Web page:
“The year I came on was the year he retired,” said Bernhardt. “I was always his summer league swimmer and he really took an interest in me from the start. He really helped me with my technique and building up my strength. I want to say that he’s what made me into the successful swimmer that I am today. He has his crazy little tricks and different activities to make swimming fun but challenging at the same time. He really believes in you, which gives you the confidence to advance in what you’re doing. He made such an impact on my life.”
With a solid foundation, Bernhardt and Almoney have high expectations for the remainder of Sarah’s collegiate career.
“She is still such a raw talent,” said Almoney. “She has a lot to learn and she knows it. She hasn’t touched the surface yet. You want to keep teaching her and eventually she’ll ‘get it’ because she’s only been swimming for 4-5 years now. As good as she is now, by her senior year she is going to be twice that.”
Bernhardt’s dance background is another big factor in her success.
“[Ballet] was very, very intense,” said Bernhardt. “Weight goals. Pointe shoes. I had my toes taped up all the time. We had six-hour rehearsals in a single day, especially right before a performance.
“It definitely taught me time management,” Bernhardt continued. “Straight after school, I’d go to dance for about three hours, then I’d be up doing homework until midnight or 1 a.m. Being a dancer, with those intense hours, it really taught me discipline, dedication and determination. I just carried all of that through to swimming. No matter what I do, I always put my best effort into it and try to be the best I can be. Through high school swimming and now college, I just push myself and stay focused. So far, it’s been going well.”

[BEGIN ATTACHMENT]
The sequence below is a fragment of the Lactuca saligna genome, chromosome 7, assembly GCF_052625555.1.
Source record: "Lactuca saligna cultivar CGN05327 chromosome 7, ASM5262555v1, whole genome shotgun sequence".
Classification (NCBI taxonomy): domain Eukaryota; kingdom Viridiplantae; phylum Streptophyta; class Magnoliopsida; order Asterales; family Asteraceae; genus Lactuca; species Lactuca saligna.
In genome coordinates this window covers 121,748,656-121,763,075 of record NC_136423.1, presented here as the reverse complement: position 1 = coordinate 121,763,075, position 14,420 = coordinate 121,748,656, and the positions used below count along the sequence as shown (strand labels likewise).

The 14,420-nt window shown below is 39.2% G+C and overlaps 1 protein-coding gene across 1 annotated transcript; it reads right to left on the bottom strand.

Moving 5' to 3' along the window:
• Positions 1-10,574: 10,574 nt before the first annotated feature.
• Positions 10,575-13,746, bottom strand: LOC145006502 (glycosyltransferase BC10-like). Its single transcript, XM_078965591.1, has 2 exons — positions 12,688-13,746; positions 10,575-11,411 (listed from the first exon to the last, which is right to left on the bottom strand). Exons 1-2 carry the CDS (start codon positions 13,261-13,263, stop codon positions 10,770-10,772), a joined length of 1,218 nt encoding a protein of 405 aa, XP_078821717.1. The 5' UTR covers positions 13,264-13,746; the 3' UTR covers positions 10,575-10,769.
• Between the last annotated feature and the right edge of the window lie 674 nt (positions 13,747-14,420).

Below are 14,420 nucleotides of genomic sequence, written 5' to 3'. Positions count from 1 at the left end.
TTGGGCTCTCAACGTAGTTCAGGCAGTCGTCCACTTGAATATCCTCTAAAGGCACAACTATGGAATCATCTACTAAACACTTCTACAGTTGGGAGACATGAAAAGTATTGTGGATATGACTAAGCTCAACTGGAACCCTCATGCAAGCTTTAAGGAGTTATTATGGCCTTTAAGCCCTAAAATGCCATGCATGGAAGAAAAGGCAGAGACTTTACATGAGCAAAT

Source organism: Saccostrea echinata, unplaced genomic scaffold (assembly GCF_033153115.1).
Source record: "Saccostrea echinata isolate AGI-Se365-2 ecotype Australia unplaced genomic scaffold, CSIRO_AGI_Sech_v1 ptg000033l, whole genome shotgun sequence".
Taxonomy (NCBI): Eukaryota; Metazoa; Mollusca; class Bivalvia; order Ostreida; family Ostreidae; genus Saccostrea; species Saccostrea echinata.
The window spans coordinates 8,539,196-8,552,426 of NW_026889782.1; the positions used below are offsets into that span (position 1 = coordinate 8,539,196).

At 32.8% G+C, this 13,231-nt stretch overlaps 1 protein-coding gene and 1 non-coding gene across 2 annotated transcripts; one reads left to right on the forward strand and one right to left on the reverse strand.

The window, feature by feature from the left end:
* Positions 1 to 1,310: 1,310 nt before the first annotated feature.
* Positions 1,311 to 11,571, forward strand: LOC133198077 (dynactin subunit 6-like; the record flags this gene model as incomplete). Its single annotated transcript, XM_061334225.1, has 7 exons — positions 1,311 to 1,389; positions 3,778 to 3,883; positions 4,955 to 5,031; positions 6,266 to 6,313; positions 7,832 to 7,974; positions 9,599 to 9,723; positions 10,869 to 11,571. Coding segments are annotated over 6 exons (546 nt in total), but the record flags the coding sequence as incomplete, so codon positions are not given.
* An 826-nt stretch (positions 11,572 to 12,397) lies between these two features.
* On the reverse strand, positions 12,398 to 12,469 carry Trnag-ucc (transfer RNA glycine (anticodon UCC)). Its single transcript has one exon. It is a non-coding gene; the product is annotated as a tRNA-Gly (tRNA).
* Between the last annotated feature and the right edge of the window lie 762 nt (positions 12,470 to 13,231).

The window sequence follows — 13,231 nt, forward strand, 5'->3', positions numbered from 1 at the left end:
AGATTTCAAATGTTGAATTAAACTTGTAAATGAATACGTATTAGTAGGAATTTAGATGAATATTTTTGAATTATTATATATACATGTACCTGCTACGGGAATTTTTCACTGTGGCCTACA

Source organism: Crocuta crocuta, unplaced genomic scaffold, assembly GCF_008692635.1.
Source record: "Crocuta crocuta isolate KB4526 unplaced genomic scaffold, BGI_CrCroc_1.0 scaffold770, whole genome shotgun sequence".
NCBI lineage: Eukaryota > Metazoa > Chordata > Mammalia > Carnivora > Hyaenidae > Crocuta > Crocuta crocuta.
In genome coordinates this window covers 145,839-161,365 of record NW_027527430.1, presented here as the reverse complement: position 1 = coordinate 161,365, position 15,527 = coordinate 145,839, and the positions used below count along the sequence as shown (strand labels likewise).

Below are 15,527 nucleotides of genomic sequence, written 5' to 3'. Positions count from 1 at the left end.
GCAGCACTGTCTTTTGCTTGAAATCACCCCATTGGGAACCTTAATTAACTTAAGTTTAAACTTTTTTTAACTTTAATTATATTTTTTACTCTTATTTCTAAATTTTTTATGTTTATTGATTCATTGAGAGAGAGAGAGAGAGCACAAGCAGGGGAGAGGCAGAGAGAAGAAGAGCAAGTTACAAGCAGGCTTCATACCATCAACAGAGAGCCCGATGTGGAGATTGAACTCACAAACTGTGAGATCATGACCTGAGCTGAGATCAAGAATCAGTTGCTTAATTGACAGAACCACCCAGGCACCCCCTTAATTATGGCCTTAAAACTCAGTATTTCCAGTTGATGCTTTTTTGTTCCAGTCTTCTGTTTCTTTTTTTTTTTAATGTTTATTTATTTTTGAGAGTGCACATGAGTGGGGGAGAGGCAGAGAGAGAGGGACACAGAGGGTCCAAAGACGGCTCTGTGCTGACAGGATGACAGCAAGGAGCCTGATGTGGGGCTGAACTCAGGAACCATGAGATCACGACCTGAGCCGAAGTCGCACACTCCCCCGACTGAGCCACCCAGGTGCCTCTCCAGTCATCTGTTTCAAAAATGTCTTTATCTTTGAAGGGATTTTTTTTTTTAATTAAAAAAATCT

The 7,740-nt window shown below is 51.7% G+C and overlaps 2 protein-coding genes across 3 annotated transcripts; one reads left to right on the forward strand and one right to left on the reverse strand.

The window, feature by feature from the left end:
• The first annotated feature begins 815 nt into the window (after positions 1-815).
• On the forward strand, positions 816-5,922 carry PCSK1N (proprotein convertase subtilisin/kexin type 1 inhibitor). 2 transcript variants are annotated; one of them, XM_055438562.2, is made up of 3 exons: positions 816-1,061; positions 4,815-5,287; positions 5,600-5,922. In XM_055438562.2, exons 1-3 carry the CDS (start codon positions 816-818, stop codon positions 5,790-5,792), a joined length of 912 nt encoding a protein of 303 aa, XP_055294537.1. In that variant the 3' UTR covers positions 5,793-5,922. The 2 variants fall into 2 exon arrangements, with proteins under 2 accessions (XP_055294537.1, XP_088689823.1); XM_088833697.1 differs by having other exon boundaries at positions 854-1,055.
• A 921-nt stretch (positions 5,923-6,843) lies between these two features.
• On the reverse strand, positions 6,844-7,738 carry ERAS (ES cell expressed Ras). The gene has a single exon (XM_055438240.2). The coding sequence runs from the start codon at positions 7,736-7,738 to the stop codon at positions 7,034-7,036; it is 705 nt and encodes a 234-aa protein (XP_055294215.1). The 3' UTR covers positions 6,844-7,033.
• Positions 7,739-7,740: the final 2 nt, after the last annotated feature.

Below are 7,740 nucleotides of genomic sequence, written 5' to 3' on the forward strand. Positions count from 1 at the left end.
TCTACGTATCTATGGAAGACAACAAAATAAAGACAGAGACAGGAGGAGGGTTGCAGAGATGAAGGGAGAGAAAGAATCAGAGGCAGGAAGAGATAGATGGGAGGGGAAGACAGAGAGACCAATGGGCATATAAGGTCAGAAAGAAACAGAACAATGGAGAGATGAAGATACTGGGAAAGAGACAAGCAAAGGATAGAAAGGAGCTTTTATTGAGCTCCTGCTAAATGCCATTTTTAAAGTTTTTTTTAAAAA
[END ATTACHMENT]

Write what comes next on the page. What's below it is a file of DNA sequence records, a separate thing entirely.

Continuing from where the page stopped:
Her coach agrees.
“Sarah is team-first,” said Almoney. “She always comes to the pool deck with a smile on her face and will work until the last and then ask for more help. She really strives to be best she can be. I think that’s the most encouraging thing as a coach. It’s great when your star swimmer is about the team and not herself. I think that’s more important than anything because she’s going to swim fast no matter what, and she’s really going to strive to help out the team. I think that’s one of the greatest qualities about her. She’s a huge team player.
“Everybody wants to see Sarah get to nationals,” continued Almoney. “It has been more than 20 years since Millersville had a swimmer get to the NCAA Championships. She keeps working hard and she stays focused on her goals. She has greatness in her.”
Bernhardt is starting to see her hard work pay off. In November at the Highlander Invitational in Radford, Va., Bernhardt turned in a fantastic meet, posting NCAA “B” standards in multiple events.
“I was so excited,” said Bernhardt. “When I made my NCAA “B” cut for my fly and freestyle, that was just a dream come true. Finally, all of my hard work paid off. I got my lifetime-best time, and making it to NCAAs has been a goal of mine since the start of college. I was just ecstatic.”
With the Pennsylvania State Athletic Conference Championships on February 16 in Mechanicsburg, Pa., followed by the NCAA Division II Championships in March and two more years of swimming for the Marauders to look forward to, the best is yet to come for Sarah Bernhardt.